Advances in genetic techlogy in general and medical genetics in particular will enable us to intervene in the process of human biological development which extends from zygotes and embryos to people. This will allow us to control to a great extent the identities and the length and quality of the lives of people who already exist, as well as those we bring into existence in the near and distant future. Genes and Future People explores two general philosophical questions, one metaphysical, the other moral: (1) How do genes, and different forms of genetic intervention (gene therapy, genetic enhancement, presymptomatic genetic testing of adults, genetic testing of preimplantation embryos), affect the identities of the people who already exist and those we bring into existence? and (2) How do these interventions benefit or harm the people we cause to exist in the near future and those who will exist in the distant future by satisfying or defeating their interest in having reasonably long and disease-free lives?Genes and Future People begins by explaining the connection between genes and disease, placing genetic within a framework of evolutionary biology. It then discusses such topics as how genes and genetic intervention influence personal identity, what genetic testing of individuals and the kwledge resulting from it entails about responsibility to others who may be at risk, as well as how gene therapy and genetic enhancement can affect the identities of people and benefit or harm them. Furthermore, it discusses various moral aspects of cloning human beings and body parts. Finally, it explores the metaphysical and moral implications of genetic manipulation of the mechanisms of aging to extend the human life span.The aim Genes and Future People is to move philosophers, bioethicists, and readers in general to reflect on the extent to which genes determine whether we are healthy or diseased, our identities as persons, the quality of our lives, and our moral obligations to future generations of people.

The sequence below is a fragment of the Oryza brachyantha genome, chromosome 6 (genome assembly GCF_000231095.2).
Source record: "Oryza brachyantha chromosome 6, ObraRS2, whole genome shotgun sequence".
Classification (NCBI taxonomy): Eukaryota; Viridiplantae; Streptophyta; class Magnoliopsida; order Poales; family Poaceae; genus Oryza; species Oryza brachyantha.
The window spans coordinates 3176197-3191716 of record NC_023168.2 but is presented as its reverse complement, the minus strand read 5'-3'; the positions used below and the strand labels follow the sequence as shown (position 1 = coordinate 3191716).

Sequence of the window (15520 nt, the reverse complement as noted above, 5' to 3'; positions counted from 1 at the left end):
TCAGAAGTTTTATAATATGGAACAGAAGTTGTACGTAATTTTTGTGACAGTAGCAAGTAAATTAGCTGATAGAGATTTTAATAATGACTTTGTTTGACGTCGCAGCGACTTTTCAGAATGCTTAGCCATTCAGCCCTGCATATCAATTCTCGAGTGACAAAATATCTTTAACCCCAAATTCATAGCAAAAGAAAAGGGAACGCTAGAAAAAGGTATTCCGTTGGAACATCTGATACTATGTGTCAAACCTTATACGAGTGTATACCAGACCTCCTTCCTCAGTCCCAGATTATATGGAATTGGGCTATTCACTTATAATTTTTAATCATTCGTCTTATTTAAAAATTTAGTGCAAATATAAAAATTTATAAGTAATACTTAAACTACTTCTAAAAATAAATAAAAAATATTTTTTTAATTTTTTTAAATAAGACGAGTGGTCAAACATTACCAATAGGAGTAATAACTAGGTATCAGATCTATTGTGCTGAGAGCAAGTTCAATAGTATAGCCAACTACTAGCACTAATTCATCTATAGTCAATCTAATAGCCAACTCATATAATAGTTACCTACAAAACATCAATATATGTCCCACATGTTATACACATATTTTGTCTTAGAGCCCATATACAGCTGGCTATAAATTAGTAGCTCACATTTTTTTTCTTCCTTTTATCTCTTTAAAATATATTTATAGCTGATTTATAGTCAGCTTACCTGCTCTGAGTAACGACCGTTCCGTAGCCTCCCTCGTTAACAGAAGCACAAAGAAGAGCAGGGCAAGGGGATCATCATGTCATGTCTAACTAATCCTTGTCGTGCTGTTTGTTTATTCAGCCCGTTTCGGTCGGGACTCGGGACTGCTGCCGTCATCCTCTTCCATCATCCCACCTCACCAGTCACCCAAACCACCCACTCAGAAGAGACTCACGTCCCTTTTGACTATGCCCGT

Walter Glannon received a BA from Duke University, a PhD in Spanish Literature from the Johns Hopkins University, and a PhD in philosophy from Yale University. He has been a Killam Post-doctoral Fellow at the Centre for Applied Ethics, University of British Columbia, a Fellow at the Institute for Ethics of the American Medical Association, and a Fellow at the MacLean Center for Clinical Medical Ethics, University of Chicago. He is Assistant Professor in the Biomedical Ethics Unit, Faculty of Medicine, McGill University and Clinical Ethicist at the Jewish General Hospital, Montreal.